Balint and Collins often worked together on housing policy.

“I always really enjoyed working with her,” Balint said. “She can both see the big picture and hold really important details. And she is always willing to have a cup of coffee to talk further about policy. She really loves the work that she does, and it shows. And she wants to make sure that she spends all the time that’s necessary to give people information and answers so that they can be well informed before they weigh in on policy.

“She is a very centered person and very thoughtful,” Balint added. “She can also really crack me up, even in the midst of hard conversations or negotiations. It has been really such a pleasure to get to know her, first as a colleague and then as a friend.”

Housing is a complicated playing field, Balint said.

“There’s no one else that I can think of right now who’s working in this space who knows more about how to get this all financed and done,” she said. “I’m glad Maura’s in the mix, because we need her brilliance and her dedication on this matter. Unfortunately, it’s not going to be easily solved without a real, functioning Congress that is focused on the real work of the people.”

When Balint has a hard time dealing with her Republican colleagues in Washington, she will sometimes calls Collins to commiserate.

“She’ll ground me in why it’s so important that I do this work,” Balint said. “She is someone I absolutely trust.”

Photo: Mayor Miro Weinberger, Burlington Electric, and Partners Announce New Incentives and On-Bill Financing Program. With the mayor are Maura Collins, VHFA, and Darren Springer, BED. Courtesy photo.

Photo: Mayor Miro Weinberger, Burlington Electric, and Partners Announce New Incentives and On-Bill Financing Program. With the mayor are Maura Collins, VHFA, and Darren Springer, BED. Courtesy photo.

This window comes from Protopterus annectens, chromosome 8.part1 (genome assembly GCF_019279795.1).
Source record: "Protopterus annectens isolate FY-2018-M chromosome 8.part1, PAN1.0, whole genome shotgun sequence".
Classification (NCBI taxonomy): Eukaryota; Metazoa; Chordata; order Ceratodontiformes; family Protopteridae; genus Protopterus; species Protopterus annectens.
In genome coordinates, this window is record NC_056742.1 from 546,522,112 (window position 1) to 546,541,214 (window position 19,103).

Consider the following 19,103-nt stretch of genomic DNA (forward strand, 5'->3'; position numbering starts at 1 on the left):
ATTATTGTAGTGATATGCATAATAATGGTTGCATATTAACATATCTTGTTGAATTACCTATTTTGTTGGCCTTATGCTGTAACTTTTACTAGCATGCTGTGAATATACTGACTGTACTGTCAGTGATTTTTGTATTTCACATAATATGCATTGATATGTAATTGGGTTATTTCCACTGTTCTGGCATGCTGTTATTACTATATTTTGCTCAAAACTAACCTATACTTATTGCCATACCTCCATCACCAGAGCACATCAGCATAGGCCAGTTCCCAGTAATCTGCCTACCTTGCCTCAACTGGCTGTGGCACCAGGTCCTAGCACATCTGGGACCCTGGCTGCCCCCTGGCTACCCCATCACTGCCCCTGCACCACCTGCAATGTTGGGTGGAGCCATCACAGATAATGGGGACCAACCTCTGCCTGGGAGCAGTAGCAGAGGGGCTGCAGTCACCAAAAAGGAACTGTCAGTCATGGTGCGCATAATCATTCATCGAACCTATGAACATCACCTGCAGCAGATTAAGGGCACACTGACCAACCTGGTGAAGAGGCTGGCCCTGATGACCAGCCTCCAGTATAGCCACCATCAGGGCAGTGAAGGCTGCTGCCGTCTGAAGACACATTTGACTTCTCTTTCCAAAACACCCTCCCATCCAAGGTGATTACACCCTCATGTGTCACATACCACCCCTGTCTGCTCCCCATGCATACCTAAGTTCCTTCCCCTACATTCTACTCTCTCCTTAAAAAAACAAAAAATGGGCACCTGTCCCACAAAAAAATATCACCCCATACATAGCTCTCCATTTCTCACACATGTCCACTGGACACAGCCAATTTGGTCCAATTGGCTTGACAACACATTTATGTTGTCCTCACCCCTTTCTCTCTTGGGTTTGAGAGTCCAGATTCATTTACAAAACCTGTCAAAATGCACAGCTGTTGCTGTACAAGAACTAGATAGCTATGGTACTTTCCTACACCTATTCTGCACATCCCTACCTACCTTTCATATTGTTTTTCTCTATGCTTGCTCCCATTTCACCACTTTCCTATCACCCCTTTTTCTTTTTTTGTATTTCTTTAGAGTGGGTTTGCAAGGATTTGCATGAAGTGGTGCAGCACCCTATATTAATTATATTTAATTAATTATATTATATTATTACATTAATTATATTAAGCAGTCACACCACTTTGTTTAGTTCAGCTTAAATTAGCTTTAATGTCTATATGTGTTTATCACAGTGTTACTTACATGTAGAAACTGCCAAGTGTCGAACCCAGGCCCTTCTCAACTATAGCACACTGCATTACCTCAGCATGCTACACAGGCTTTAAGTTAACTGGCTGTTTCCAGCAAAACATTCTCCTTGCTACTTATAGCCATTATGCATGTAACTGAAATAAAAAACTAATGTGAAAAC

One of VHFA’s bigger projects was its collaboration with the Vermont Gas Company to weatherize 120,000 homes. VGC President and CEO Neale Lunderville is another of Collins’ friends and fans. He said VGC began its weatherization project with people from the energy community and quickly understood that the housing community needed to be involved. He called Collins and found an innovator with a fresh perspective.

“She suggested weatherization is a real determinant, because energy bills affect the affordability of housing,” Lunderville said. “And we all had a bit of a light bulb moment. She became part of our group as we collectively brainstormed new ways to work on weatherization. For me, it was really a breakthrough. Thanks to her, I think we’ve found more connections between energy and housing in the last couple of years.”

Collins asks good questions, Lunderville said.

“They shine light on any particular topic,” he said. “That fresh perspective and those sort of really insightful questions are part of her reputation. She’s known for it. She has the mindset of thinking about how we can change and do things better to improve upon how the system works today. We need more leaders like her, who are prepared to challenge the status quo and try new things in order to solve really intractable challenges. Also, she’s funny. And she has a wonderful and warm personality, which is really disarming when you have these challenging issues.”

In the energy field, Collins works with Green Mountain Power and sits on the Vermont Electric Power Co. board with GMP President and CEO Mari McClure, who is another friend and fan.

“Our connection is through tackling the two big challenges in Vermont and, arguably, nationwide,” McClure said. “It’s energy transformation and the housing crisis. We’re leading businesses, we’re leading people and we’re a part of a state that is tackling those two big challenges. We’re leading through a time of incredible transformation. So we share that. And then, of course, there is something every home in the state needs, and that is energy, or electricity.”

As GMP thinks about grid transformation and how to deliver power in an age of climate change, housing plays an ever-larger part in the discussion. Now that VHFA has $50 million to invest in housing, the discussions about decarbonized housing, Powerwall batteries and the electrification of housing have become even more important.